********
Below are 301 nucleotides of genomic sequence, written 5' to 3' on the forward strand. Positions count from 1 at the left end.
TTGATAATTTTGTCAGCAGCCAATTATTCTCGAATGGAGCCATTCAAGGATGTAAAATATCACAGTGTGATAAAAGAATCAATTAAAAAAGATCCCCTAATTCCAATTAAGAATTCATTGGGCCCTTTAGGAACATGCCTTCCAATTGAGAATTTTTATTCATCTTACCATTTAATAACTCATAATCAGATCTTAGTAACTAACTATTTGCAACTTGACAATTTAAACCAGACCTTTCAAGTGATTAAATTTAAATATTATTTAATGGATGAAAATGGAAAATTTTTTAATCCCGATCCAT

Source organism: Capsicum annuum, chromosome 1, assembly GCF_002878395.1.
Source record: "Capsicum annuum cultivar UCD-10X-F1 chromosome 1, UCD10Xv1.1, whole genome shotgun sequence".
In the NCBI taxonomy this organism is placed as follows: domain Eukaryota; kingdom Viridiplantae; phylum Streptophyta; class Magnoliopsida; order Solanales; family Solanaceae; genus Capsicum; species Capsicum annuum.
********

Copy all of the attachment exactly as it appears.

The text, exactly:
Below are 301 nucleotides of genomic sequence, written 5' to 3' on the forward strand. Positions count from 1 at the left end.
TTGATAATTTTGTCAGCAGCCAATTATTCTCGAATGGAGCCATTCAAGGATGTAAAATATCACAGTGTGATAAAAGAATCAATTAAAAAAGATCCCCTAATTCCAATTAAGAATTCATTGGGCCCTTTAGGAACATGCCTTCCAATTGAGAATTTTTATTCATCTTACCATTTAATAACTCATAATCAGATCTTAGTAACTAACTATTTGCAACTTGACAATTTAAACCAGACCTTTCAAGTGATTAAATTTAAATATTATTTAATGGATGAAAATGGAAAATTTTTTAATCCCGATCCAT

Source organism: Capsicum annuum, chromosome 1, assembly GCF_002878395.1.
Source record: "Capsicum annuum cultivar UCD-10X-F1 chromosome 1, UCD10Xv1.1, whole genome shotgun sequence".
In the NCBI taxonomy this organism is placed as follows: domain Eukaryota; kingdom Viridiplantae; phylum Streptophyta; class Magnoliopsida; order Solanales; family Solanaceae; genus Capsicum; species Capsicum annuum.